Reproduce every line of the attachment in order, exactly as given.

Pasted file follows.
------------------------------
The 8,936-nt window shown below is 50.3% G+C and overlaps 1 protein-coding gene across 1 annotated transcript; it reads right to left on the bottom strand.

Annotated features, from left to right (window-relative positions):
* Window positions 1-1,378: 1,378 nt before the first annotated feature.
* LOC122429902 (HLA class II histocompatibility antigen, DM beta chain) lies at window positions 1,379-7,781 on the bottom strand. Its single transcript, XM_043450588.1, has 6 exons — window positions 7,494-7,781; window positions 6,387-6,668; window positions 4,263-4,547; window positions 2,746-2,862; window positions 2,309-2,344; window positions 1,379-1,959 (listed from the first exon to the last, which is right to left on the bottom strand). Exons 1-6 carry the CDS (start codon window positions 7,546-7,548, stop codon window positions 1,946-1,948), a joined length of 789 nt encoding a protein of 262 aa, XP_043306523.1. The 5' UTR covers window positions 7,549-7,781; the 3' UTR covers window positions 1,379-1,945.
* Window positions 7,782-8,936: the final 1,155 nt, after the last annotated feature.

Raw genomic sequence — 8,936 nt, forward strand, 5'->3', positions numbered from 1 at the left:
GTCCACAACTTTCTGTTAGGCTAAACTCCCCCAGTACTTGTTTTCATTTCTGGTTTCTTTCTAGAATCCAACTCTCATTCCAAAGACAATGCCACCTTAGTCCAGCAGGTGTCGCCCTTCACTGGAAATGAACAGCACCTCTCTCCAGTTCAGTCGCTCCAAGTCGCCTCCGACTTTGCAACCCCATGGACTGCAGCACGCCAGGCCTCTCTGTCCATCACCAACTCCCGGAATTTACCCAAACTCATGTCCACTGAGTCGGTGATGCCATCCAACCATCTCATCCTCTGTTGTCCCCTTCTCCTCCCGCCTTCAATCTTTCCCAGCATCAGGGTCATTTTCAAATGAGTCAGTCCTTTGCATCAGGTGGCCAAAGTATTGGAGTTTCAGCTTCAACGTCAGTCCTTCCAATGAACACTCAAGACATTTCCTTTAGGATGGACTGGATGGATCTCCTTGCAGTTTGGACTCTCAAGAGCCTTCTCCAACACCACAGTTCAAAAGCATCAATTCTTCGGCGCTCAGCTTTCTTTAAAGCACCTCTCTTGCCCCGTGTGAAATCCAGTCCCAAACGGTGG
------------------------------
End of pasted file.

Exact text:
The 8,936-nt window shown below is 50.3% G+C and overlaps 1 protein-coding gene across 1 annotated transcript; it reads right to left on the bottom strand.

Annotated features, from left to right (window-relative positions):
* Window positions 1-1,378: 1,378 nt before the first annotated feature.
* LOC122429902 (HLA class II histocompatibility antigen, DM beta chain) lies at window positions 1,379-7,781 on the bottom strand. Its single transcript, XM_043450588.1, has 6 exons — window positions 7,494-7,781; window positions 6,387-6,668; window positions 4,263-4,547; window positions 2,746-2,862; window positions 2,309-2,344; window positions 1,379-1,959 (listed from the first exon to the last, which is right to left on the bottom strand). Exons 1-6 carry the CDS (start codon window positions 7,546-7,548, stop codon window positions 1,946-1,948), a joined length of 789 nt encoding a protein of 262 aa, XP_043306523.1. The 5' UTR covers window positions 7,549-7,781; the 3' UTR covers window positions 1,379-1,945.
* Window positions 7,782-8,936: the final 1,155 nt, after the last annotated feature.

Raw genomic sequence — 8,936 nt, forward strand, 5'->3', positions numbered from 1 at the left:
GTCCACAACTTTCTGTTAGGCTAAACTCCCCCAGTACTTGTTTTCATTTCTGGTTTCTTTCTAGAATCCAACTCTCATTCCAAAGACAATGCCACCTTAGTCCAGCAGGTGTCGCCCTTCACTGGAAATGAACAGCACCTCTCTCCAGTTCAGTCGCTCCAAGTCGCCTCCGACTTTGCAACCCCATGGACTGCAGCACGCCAGGCCTCTCTGTCCATCACCAACTCCCGGAATTTACCCAAACTCATGTCCACTGAGTCGGTGATGCCATCCAACCATCTCATCCTCTGTTGTCCCCTTCTCCTCCCGCCTTCAATCTTTCCCAGCATCAGGGTCATTTTCAAATGAGTCAGTCCTTTGCATCAGGTGGCCAAAGTATTGGAGTTTCAGCTTCAACGTCAGTCCTTCCAATGAACACTCAAGACATTTCCTTTAGGATGGACTGGATGGATCTCCTTGCAGTTTGGACTCTCAAGAGCCTTCTCCAACACCACAGTTCAAAAGCATCAATTCTTCGGCGCTCAGCTTTCTTTAAAGCACCTCTCTTGCCCCGTGTGAAATCCAGTCCCAAACGGTGG